Harmonie-Rose Allen meningitis baby appeal reaches £100,000

Harmonie-Rose Allen
Image caption Harmonie-Rose faces further surgery to her nose and skin grafts to her stumps, doctors say

An appeal to raise money for a baby girl who has lost all her limbs due to meningitis has reached £100,000.

Harmonie-Rose Allen from Foxhill, Bath, has been in Bristol Royal Children's Hospital since contracting meningococcal septicaemia in September.

She underwent life-saving treatment and will have to have more surgery after Christmas, doctors have said.

The money will be used for her future rehabilitation including hydrotherapy, physiotherapy and prosthetic limbs.

Doctors gave Harmonie-Rose a 10% chance of survival.

Her mother Freya Hall, 20, said the one-year-old's recovery and adaptation to life without limbs was remarkable.

"She's still my little bright child - my little clever girl," said Miss Hall.

Image caption Harmonie-Rose became ill just 10 days after taking her first steps

Harmonie-Rose's father Ross Allen said they took her to the Bath Royal United Hospital after she woke up struggling to breathe.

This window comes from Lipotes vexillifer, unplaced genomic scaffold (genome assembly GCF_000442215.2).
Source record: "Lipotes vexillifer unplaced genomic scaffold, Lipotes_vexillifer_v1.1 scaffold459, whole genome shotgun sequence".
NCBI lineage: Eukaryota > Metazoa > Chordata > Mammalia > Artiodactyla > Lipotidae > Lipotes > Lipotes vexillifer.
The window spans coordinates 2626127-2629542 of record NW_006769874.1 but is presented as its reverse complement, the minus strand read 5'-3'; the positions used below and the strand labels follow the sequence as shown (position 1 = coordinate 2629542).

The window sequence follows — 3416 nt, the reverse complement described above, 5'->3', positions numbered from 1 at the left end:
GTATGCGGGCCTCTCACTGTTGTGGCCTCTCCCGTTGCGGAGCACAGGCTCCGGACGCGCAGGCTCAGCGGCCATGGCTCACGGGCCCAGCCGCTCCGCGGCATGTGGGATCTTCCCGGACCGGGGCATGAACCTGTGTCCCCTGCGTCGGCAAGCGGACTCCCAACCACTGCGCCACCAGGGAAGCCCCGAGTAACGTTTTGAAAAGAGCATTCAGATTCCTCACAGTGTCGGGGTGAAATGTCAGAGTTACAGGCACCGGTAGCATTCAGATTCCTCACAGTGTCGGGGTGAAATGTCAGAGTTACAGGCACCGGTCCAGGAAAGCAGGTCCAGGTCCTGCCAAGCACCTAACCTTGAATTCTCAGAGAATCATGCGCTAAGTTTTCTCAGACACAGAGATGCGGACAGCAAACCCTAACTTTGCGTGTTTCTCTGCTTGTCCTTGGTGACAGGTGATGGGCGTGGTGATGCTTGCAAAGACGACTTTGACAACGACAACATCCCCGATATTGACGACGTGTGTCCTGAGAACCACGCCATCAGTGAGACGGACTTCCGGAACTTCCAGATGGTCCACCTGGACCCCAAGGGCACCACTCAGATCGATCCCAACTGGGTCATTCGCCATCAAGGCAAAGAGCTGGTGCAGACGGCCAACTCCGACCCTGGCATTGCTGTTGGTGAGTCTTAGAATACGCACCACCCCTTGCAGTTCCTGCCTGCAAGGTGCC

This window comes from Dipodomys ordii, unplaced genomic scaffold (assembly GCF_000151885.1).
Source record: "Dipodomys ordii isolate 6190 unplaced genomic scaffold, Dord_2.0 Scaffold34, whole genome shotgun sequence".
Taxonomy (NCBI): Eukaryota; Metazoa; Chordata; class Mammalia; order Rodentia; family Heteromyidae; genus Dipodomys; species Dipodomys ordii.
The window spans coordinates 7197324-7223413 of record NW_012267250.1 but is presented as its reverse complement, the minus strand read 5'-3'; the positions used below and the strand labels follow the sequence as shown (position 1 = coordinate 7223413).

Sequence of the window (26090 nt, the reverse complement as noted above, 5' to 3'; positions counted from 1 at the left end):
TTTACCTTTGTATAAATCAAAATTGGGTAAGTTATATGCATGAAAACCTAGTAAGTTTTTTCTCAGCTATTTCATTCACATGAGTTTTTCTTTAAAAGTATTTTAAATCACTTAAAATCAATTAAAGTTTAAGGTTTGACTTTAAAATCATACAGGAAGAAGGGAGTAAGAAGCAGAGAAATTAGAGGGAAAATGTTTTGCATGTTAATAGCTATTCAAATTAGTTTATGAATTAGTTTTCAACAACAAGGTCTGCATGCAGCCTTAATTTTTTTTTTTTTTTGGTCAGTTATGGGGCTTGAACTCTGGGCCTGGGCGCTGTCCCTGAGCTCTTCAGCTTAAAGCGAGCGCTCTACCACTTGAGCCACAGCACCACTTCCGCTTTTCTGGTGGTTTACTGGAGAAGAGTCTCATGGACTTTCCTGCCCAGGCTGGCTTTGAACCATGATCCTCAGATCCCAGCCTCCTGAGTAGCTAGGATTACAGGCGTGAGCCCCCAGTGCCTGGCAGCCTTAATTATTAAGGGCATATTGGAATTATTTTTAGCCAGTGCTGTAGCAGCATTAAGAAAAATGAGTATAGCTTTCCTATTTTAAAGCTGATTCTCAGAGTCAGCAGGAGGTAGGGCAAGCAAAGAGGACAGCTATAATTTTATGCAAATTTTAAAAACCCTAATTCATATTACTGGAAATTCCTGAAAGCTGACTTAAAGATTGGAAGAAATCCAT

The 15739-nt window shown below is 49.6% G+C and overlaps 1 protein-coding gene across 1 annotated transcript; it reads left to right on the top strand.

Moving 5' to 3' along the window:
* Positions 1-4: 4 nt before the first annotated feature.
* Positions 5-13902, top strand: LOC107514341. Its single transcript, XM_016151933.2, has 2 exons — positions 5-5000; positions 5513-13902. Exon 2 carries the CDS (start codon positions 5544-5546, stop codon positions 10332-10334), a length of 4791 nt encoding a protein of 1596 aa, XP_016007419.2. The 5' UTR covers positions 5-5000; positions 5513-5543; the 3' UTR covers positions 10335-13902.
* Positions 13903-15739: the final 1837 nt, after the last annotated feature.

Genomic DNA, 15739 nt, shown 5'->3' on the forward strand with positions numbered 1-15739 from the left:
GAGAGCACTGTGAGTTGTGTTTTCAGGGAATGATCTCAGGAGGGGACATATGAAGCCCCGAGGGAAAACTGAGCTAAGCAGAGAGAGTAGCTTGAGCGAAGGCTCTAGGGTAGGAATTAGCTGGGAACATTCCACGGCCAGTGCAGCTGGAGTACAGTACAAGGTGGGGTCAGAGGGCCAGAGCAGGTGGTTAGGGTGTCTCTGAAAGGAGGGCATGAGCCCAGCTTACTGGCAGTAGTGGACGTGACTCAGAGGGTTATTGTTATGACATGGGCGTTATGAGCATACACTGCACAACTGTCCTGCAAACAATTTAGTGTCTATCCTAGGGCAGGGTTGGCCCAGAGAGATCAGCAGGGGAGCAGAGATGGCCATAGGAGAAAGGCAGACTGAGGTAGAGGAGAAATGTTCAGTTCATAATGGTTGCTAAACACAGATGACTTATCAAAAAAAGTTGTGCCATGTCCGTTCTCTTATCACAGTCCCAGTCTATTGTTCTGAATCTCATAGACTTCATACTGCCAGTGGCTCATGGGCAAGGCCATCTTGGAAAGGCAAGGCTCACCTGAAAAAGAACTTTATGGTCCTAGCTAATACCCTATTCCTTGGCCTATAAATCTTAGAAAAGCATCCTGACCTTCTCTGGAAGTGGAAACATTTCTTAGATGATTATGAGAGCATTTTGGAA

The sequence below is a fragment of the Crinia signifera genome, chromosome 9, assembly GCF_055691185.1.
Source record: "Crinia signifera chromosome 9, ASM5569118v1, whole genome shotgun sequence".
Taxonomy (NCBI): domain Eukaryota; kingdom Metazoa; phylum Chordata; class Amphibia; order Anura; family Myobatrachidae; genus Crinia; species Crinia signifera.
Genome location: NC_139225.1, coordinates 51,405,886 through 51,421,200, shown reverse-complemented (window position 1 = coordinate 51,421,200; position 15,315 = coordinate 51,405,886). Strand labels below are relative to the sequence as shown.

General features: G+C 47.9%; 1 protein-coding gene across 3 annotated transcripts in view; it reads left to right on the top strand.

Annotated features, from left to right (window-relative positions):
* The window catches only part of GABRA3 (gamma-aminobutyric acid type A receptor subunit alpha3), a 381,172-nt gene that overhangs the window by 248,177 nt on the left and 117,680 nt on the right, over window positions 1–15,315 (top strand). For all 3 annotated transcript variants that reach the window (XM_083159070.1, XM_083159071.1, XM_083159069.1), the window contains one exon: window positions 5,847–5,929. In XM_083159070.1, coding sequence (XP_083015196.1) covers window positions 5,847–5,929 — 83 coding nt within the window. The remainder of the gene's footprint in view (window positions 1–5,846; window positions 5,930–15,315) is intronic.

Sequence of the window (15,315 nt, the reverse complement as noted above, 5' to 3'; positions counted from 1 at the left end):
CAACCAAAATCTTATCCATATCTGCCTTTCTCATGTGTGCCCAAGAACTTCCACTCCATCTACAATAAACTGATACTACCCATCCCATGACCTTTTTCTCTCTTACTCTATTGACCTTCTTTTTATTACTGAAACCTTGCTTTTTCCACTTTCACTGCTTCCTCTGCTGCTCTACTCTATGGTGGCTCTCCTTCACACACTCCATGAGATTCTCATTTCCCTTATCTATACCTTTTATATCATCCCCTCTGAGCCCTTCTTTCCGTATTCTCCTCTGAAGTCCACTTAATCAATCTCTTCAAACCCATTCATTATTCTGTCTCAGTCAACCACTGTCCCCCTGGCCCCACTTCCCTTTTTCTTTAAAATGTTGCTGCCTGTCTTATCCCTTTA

Doctors could not find anything wrong and she was sent home.

She was taken back the next morning after having convulsions but again was sent home.

Hours later she was taken back after becoming lethargic and this time a rash like a bruise was found on her nose.

She was taken to Bristol Royal Hospital for Children by which time her legs and arms had turned black.

Image caption Harmonie is using attachments on her stumps to play with her parents and toys

"It was the scariest moment of my life," said Mr Allen.

"I really didn't think she would survive the first night."

Image caption Freya Hall said her daughter knows something has happened but is determined to do things for herself

After spending a month in intensive care Harmonie-Rose began to get better.

"As soon as she woke up she decided to be here and to fight through this horrible disease," said Mr Allen.

She has since undergone more than 10 operations and faces further surgery until she is about 20, doctors have said.

She is using attachments on her stumps to play and is trying to feed herself.

"She knows something's happened and got frustrated at first but now she just wants to do things," said Miss Hall.

Mr Allen and Miss Hall said they were "overwhelmed" by the support they have received.

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